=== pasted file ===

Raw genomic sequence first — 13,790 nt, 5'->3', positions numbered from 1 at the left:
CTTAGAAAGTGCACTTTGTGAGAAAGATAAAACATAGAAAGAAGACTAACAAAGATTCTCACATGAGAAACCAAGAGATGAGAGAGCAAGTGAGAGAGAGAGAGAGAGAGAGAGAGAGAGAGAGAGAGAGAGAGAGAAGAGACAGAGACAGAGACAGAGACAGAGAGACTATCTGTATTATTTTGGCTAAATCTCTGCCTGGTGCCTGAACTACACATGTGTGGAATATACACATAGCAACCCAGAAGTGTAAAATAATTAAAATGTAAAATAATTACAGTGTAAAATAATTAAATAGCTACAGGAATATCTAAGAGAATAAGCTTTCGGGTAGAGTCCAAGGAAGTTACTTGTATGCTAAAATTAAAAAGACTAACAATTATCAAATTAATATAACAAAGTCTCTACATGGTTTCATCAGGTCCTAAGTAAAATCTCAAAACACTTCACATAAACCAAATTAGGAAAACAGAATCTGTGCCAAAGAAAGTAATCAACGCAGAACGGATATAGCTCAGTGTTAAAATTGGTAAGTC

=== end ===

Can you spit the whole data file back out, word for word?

Raw genomic sequence first — 13,790 nt, 5'->3', positions numbered from 1 at the left:
CTTAGAAAGTGCACTTTGTGAGAAAGATAAAACATAGAAAGAAGACTAACAAAGATTCTCACATGAGAAACCAAGAGATGAGAGAGCAAGTGAGAGAGAGAGAGAGAGAGAGAGAGAGAGAGAGAGAGAGAGAGAGAAGAGACAGAGACAGAGACAGAGACAGAGAGACTATCTGTATTATTTTGGCTAAATCTCTGCCTGGTGCCTGAACTACACATGTGTGGAATATACACATAGCAACCCAGAAGTGTAAAATAATTAAAATGTAAAATAATTACAGTGTAAAATAATTAAATAGCTACAGGAATATCTAAGAGAATAAGCTTTCGGGTAGAGTCCAAGGAAGTTACTTGTATGCTAAAATTAAAAAGACTAACAATTATCAAATTAATATAACAAAGTCTCTACATGGTTTCATCAGGTCCTAAGTAAAATCTCAAAACACTTCACATAAACCAAATTAGGAAAACAGAATCTGTGCCAAAGAAAGTAATCAACGCAGAACGGATATAGCTCAGTGTTAAAATTGGTAAGTC